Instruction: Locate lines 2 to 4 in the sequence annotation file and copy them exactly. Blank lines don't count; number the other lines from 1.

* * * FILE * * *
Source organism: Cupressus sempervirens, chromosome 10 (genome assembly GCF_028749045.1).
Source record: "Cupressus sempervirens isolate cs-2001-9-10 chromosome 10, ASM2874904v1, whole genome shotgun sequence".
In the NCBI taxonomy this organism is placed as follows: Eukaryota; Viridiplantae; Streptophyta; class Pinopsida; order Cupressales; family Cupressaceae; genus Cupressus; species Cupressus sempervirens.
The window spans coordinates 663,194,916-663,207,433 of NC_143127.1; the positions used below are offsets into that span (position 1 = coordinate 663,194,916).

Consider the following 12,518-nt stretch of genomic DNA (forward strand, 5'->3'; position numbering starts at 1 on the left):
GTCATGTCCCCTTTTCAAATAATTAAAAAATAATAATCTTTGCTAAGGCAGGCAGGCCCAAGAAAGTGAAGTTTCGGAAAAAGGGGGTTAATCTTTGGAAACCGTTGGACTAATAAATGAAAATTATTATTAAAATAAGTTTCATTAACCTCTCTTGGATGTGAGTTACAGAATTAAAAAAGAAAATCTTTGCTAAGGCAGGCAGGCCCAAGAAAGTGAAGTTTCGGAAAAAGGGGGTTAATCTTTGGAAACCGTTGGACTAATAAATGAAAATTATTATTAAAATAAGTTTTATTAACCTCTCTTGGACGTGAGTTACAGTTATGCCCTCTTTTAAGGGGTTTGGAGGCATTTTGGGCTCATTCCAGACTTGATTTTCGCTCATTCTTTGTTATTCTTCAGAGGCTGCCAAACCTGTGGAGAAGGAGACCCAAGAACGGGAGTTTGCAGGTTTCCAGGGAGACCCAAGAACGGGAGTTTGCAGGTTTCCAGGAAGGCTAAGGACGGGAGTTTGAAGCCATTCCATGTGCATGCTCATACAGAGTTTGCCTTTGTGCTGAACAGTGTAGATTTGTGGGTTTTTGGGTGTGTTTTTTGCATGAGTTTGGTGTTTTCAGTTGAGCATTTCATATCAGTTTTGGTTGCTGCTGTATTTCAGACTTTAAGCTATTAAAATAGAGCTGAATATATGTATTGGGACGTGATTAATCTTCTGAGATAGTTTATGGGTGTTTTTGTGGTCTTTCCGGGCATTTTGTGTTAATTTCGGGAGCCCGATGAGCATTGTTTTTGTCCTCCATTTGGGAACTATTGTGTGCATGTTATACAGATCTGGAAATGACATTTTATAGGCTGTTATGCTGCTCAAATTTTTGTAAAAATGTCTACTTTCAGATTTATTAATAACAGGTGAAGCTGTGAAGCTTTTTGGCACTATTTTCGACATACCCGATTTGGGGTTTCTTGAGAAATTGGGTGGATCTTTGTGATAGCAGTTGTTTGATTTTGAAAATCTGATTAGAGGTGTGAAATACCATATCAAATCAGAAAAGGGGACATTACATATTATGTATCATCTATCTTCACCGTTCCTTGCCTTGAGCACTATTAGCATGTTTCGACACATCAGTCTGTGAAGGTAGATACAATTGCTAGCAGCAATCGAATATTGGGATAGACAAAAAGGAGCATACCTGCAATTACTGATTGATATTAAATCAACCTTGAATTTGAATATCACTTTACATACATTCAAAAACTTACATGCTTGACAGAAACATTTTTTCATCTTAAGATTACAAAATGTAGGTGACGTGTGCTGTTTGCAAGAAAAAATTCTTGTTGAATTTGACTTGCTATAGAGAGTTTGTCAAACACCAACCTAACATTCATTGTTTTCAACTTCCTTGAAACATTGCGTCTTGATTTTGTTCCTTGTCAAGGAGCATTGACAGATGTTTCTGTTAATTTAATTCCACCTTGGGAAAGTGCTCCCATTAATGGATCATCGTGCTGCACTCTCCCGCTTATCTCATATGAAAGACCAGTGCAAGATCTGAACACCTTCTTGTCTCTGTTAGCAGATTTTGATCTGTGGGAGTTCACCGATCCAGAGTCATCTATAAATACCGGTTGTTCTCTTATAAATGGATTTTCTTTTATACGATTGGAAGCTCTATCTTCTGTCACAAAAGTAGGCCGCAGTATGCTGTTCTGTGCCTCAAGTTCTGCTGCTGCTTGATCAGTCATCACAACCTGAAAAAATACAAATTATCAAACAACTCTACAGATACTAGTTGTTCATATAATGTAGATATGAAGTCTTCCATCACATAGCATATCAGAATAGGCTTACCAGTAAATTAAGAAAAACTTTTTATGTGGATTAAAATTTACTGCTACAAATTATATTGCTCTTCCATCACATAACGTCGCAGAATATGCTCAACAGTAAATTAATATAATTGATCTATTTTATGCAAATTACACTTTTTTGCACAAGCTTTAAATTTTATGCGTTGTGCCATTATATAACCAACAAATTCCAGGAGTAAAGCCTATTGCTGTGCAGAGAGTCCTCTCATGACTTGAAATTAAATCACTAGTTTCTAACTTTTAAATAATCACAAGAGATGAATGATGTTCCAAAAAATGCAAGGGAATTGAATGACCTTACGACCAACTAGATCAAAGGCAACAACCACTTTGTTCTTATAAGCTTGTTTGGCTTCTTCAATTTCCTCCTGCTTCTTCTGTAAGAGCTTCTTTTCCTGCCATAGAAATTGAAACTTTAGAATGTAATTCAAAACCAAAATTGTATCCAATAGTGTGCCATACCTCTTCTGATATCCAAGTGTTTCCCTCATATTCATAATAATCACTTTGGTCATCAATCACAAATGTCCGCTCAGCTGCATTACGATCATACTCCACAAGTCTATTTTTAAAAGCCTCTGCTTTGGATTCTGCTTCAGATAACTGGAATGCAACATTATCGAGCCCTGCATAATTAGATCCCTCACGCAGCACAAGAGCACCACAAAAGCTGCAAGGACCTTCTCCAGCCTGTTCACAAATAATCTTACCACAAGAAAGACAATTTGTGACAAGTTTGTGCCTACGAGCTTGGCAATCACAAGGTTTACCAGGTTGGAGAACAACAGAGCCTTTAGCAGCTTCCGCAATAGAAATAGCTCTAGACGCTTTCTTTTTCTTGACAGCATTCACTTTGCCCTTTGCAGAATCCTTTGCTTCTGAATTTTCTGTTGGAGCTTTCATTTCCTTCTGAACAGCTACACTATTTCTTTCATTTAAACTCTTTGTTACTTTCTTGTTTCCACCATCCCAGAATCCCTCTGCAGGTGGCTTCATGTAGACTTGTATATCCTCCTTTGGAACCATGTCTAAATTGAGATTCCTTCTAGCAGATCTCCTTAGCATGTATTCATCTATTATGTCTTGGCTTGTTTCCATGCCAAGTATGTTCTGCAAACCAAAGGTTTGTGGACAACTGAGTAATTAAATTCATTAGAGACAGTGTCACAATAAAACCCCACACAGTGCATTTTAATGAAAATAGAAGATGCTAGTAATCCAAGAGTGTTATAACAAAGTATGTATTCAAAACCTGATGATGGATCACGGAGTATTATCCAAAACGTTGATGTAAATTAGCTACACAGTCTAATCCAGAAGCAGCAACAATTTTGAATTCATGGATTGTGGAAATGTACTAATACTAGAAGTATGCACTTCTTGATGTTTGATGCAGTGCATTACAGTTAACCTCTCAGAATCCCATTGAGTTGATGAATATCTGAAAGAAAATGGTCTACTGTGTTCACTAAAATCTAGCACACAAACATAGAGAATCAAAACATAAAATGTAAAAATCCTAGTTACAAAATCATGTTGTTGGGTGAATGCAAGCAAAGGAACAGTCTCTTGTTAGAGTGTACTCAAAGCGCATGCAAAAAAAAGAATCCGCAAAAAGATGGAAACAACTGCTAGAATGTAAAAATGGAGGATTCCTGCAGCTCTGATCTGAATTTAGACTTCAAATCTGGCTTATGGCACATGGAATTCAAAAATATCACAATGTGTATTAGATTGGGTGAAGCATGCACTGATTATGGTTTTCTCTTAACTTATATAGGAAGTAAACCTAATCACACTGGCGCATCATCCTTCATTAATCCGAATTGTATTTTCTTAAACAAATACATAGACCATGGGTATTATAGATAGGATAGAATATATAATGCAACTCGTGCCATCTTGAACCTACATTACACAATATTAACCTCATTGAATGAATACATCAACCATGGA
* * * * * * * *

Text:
Source record: "Cupressus sempervirens isolate cs-2001-9-10 chromosome 10, ASM2874904v1, whole genome shotgun sequence".
In the NCBI taxonomy this organism is placed as follows: Eukaryota; Viridiplantae; Streptophyta; class Pinopsida; order Cupressales; family Cupressaceae; genus Cupressus; species Cupressus sempervirens.
The window spans coordinates 663,194,916-663,207,433 of NC_143127.1; the positions used below are offsets into that span (position 1 = coordinate 663,194,916).